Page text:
The goal was to produce a minimum of seven variants that would act as test beds for various configurations. These configurations include various sights, both internal and external extractors, flat and arched mainspring housings, integral and add-on magazine wells, and other options. Test finishes include Black T, KG Gun Coat, Bear Coat, Robar’s Roguard, NP3, and ION Bond. The idea was to give the end-user a buffet from which to select the features they felt were most desirable for their mission.

Mix and Match Parts
The frames are a combination of standard configurations and “race-ready” frames that are cast with an integral magazine well. Smith & Alexander (S&A) mag wells are fitted to the standard frames while the internal parts are a combination of parts from Wilson, Caspian and Ed Brown. These companies were chosen based on the AMU’s extensive experience. The slides are delivered with no sight cuts, allowing the AMU gunsmiths to make the appropriate cuts to install various adjustable sight combinations. These include sights from Novak, Bo-Mar and Champion. Since some people feel that the extractor design of the 1911 is a weak point, internal and external extractors units are being tested as options for the end user. Ambidextrous safeties are standard on all test pistols.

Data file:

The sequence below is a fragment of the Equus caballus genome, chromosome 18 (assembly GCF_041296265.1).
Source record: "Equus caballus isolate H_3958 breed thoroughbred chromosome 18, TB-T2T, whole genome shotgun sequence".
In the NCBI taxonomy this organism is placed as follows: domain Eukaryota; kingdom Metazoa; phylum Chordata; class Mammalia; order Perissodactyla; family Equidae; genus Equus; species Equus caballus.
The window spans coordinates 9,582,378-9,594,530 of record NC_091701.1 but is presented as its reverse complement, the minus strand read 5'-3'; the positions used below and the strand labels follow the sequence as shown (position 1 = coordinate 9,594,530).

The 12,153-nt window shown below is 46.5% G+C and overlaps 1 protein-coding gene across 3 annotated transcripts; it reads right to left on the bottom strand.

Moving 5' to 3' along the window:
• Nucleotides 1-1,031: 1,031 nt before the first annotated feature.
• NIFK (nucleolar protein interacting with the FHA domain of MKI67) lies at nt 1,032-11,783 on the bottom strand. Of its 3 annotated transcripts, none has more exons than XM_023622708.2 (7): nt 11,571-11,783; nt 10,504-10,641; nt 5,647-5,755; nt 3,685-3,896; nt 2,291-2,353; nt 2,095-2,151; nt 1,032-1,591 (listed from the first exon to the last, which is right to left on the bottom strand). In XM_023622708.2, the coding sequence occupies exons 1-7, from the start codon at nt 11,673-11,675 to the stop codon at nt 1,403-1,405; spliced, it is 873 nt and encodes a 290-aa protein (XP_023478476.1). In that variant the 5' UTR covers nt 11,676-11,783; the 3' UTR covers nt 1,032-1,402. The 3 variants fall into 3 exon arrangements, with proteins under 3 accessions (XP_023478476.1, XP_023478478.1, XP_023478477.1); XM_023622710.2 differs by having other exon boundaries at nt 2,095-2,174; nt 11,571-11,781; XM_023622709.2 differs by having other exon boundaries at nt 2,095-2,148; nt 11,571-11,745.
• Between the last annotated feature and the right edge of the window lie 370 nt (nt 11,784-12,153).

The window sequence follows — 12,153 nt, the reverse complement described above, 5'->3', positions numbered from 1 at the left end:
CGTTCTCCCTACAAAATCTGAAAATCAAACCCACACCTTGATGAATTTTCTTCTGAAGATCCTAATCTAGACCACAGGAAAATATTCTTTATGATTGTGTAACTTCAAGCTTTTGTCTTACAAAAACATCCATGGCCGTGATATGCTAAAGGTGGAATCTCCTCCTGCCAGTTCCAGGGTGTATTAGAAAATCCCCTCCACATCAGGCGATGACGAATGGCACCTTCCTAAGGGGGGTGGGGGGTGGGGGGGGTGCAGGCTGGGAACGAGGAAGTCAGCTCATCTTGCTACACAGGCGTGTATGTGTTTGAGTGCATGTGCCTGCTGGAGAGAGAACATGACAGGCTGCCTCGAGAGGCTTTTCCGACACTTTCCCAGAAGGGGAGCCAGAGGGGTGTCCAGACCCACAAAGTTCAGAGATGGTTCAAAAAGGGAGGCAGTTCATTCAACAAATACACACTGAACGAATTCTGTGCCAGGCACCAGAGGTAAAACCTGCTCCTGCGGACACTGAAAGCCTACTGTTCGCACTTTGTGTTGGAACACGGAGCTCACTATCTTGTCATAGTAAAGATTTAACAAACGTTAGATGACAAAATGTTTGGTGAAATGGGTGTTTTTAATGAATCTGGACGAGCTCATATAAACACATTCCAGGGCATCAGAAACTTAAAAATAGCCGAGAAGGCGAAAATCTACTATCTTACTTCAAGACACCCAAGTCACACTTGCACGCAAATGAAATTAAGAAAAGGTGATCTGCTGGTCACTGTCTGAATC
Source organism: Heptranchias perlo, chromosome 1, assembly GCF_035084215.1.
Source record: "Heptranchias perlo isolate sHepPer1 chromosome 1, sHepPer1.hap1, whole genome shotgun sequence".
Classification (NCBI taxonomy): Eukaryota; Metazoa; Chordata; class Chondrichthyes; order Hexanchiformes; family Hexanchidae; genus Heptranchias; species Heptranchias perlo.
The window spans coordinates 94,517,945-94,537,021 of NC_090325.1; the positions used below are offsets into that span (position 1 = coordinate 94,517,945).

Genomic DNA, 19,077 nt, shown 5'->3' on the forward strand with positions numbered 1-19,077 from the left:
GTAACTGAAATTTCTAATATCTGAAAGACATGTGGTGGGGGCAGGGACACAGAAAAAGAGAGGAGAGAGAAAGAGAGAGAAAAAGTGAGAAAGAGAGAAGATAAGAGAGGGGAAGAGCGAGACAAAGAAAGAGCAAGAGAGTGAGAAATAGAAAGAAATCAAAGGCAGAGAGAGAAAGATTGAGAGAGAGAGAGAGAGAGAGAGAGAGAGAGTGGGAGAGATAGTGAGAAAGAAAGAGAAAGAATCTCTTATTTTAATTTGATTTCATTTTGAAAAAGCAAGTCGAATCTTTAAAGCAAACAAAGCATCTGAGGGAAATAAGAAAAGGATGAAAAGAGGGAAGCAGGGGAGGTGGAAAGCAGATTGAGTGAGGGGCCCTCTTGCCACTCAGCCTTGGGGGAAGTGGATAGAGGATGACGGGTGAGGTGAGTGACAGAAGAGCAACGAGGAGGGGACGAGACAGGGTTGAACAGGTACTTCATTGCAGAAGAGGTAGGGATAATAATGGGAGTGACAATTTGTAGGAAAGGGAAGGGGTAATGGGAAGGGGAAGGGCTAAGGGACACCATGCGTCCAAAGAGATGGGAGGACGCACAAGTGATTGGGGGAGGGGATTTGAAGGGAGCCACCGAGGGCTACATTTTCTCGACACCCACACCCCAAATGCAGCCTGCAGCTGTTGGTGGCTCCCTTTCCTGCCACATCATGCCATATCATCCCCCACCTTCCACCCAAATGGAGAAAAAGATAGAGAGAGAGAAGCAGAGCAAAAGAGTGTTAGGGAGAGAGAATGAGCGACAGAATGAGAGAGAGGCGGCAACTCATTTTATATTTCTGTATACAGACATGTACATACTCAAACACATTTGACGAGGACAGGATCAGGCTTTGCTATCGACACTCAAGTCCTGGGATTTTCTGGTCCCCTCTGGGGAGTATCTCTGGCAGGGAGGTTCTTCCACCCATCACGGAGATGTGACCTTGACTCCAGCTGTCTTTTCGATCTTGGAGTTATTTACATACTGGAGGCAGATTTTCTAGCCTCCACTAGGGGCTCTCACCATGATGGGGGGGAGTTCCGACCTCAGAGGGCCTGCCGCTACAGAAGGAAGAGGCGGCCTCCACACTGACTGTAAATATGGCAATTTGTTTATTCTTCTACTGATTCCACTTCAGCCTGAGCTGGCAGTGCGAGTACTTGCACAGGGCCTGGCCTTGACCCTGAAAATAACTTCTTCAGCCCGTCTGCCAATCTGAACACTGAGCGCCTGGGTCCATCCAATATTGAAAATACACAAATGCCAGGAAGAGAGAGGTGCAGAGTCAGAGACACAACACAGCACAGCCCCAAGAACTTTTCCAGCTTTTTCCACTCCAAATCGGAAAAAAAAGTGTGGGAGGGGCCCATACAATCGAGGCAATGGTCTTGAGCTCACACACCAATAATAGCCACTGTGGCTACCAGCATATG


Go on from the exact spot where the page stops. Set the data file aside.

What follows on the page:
Bar-Sto, Kart and Storm Lake provide match barrels that are hand-fitted to the slide using solid national match bushings. Both standard and fully ramped barrels are used, again giving the user a choice. The accuracy requirement for the project calls for 2” groups at 25 yards using standard hardball ammunition. To nobody’s surprise, the guns actually exceed this requirement. Eight-round Wilson magazines are provided with each pistol.

The stocks for the project are molded synthetic grips with a pebble finish obtained from a private vendor. The AMU also tested two versions of Crimson Trace Laser Grips (CTC). The LG-401 offers an open front strap with a single activation button located at the base of the trigger guard. This unit and a similar unit for the Beretta Model 92 have been purchased in significant numbers by both Special Forces and line units of the U.S. military. Due to the unique operational requirements of Special Operations Command units, CTC provides both visible and Infra Red units for the project. Several of the Tier 1 units took a great interest in the IR unit.